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Green Scorpions bear down on polluter

Toxic waste disposer Thermopower now faces investigations by the Green Scorpions, on top of a pending criminal prosecution.

Last week the Mail & Guardian reported on a battle between the company and a community in Olifantsfontein that alleges Thermopower is polluting the air and making its members ill.

The M&G learned this week that further investigations are likely to begin in October, when South Africa’s new Air Quality Act kicks in. The Act is much stricter than current legislation.

A well-placed source told the M&G that while Thermopower might be legally compliant now, come October it might find itself on the wrong side of the law.

The department of environment and water affairs has, meanwhile, called on community members to take any information they have about Thermopower to the Green Scorpions.

“Should the department receive information that the operations of the facility are resulting in pollution, various mechanisms are available in the legislation to compel the facility to stop polluting and to undertake clean-up and rehabilitation activities,” said Joanne Yawitch, deputy director general in the department.

She said that after a review of emissions data, a decision will be made about whether it is necessary to take a new look at Thermopower’s registration certificate and force it to install more effective pollution-control equipment.

Community members this week questioned why it has taken so long for the original prosecution, following a Green Scorpions investigation in 2006, to get going.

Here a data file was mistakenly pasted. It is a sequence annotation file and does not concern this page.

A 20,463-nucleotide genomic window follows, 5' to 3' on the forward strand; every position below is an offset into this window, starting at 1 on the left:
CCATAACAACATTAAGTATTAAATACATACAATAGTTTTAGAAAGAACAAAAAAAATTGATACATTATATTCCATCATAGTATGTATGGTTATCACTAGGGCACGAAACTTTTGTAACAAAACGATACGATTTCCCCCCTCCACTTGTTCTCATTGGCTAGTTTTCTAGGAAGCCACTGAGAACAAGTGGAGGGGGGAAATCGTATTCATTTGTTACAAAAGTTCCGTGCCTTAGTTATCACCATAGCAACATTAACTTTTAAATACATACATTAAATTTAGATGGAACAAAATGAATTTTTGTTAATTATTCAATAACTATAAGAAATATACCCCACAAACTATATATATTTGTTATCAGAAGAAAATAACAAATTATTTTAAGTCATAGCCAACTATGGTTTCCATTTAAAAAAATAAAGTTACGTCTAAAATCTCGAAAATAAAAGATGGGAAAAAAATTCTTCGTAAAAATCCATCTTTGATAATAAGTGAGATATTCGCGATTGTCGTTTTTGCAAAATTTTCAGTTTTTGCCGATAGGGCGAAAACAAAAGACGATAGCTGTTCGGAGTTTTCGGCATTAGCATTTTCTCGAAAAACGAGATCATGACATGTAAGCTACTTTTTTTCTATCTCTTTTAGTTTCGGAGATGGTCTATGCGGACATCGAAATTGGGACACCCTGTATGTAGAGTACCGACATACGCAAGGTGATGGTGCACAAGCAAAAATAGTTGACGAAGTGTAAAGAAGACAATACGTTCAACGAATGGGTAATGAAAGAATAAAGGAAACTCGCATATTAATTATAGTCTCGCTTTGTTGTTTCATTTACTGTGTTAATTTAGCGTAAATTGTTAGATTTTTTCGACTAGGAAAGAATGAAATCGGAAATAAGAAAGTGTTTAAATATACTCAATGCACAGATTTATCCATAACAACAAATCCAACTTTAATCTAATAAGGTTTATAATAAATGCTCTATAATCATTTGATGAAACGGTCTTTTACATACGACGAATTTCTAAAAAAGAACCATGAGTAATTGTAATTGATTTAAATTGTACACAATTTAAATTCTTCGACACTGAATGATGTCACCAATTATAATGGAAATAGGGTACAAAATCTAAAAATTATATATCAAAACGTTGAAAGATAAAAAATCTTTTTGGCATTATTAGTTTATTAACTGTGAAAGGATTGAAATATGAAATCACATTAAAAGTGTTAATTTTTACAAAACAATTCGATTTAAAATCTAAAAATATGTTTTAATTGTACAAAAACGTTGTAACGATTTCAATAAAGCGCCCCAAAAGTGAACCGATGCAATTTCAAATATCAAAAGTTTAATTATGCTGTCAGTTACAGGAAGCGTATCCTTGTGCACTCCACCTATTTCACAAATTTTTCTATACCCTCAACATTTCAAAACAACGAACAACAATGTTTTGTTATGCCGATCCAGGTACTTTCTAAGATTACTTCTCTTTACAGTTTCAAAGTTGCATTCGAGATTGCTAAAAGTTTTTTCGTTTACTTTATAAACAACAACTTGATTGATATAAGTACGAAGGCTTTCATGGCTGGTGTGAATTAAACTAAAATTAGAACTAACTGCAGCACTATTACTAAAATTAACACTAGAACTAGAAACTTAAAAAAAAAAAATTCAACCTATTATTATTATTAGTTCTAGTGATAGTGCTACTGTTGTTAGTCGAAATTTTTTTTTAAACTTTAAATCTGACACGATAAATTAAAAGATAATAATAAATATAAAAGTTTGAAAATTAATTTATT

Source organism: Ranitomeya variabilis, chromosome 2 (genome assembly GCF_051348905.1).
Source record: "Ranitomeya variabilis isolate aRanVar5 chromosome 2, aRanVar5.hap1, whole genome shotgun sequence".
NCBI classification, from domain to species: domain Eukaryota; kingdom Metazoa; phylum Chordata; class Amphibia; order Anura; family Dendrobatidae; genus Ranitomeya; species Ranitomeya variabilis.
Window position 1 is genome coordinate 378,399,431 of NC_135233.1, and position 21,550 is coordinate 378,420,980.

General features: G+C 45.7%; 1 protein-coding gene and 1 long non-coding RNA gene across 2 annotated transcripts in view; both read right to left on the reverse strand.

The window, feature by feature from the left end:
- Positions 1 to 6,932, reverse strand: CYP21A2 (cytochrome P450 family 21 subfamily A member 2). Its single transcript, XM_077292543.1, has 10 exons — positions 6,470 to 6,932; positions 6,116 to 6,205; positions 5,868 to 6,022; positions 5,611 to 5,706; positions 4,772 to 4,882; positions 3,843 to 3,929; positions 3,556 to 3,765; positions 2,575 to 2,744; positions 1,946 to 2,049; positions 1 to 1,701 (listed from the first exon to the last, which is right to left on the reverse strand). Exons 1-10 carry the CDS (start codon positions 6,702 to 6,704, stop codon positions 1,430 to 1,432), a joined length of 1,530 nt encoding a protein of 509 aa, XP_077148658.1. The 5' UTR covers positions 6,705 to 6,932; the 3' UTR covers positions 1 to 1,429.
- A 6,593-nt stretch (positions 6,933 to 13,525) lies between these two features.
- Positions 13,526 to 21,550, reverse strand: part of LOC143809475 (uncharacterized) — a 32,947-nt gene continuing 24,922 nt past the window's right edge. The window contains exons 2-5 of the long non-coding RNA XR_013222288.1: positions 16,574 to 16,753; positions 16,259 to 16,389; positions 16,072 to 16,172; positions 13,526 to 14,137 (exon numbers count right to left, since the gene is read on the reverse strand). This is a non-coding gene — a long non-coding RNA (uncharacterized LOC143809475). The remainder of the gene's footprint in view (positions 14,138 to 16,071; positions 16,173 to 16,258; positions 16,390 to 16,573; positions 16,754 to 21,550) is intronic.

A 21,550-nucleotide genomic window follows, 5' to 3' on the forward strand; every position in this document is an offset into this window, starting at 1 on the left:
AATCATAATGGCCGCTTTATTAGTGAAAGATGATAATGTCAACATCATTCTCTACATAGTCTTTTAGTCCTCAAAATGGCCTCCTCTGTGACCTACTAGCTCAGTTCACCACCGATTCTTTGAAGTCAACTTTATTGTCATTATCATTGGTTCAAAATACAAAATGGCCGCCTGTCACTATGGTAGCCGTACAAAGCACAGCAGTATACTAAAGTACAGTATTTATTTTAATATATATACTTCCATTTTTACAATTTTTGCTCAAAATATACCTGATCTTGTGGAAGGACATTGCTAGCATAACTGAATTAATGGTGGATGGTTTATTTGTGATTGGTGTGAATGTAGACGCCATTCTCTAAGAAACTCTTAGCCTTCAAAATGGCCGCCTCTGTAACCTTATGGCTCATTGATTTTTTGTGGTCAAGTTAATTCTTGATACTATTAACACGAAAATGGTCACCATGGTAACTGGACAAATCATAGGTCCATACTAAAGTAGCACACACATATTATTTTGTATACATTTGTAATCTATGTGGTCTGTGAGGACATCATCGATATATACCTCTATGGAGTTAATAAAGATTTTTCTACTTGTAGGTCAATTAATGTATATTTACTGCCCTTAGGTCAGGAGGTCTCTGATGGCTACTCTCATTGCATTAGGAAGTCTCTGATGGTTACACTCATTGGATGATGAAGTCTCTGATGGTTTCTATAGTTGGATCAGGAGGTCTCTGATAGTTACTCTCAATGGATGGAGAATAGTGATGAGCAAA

The National Prosecuting Authority declined to comment, only saying that the action against Thermopower was ongoing.

“We want to know what is going on with that case,” community leader Ishmael Seeta said.

He said the community was especially worried that the company might be awarded a medical waste licence despite the criminal case against it.

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Yolandi Groenewald
Yolandi Groenewald
Yolandi Groenewald is a South African environmental reporter, particularly experienced in the investigative field. After 10 years at the Mail & Guardian, she signed on with City Press in 2011. Her investigative environmental features have been recognised with numerous national journalism awards. Her coverage revolves around climate change politics, land reform, polluting mines, and environmental health. The world’s journey to find a deal to address climate change has shaped her career to a great degree. Yolandi attended her first climate change conference in Montreal in 2005. In the last decade, she has been present at seven of the COP’s, including the all-important COP15 in Copenhagen in 2009. South Africa’s own addiction to coal in the midst of these talks has featured prominently in her reports.

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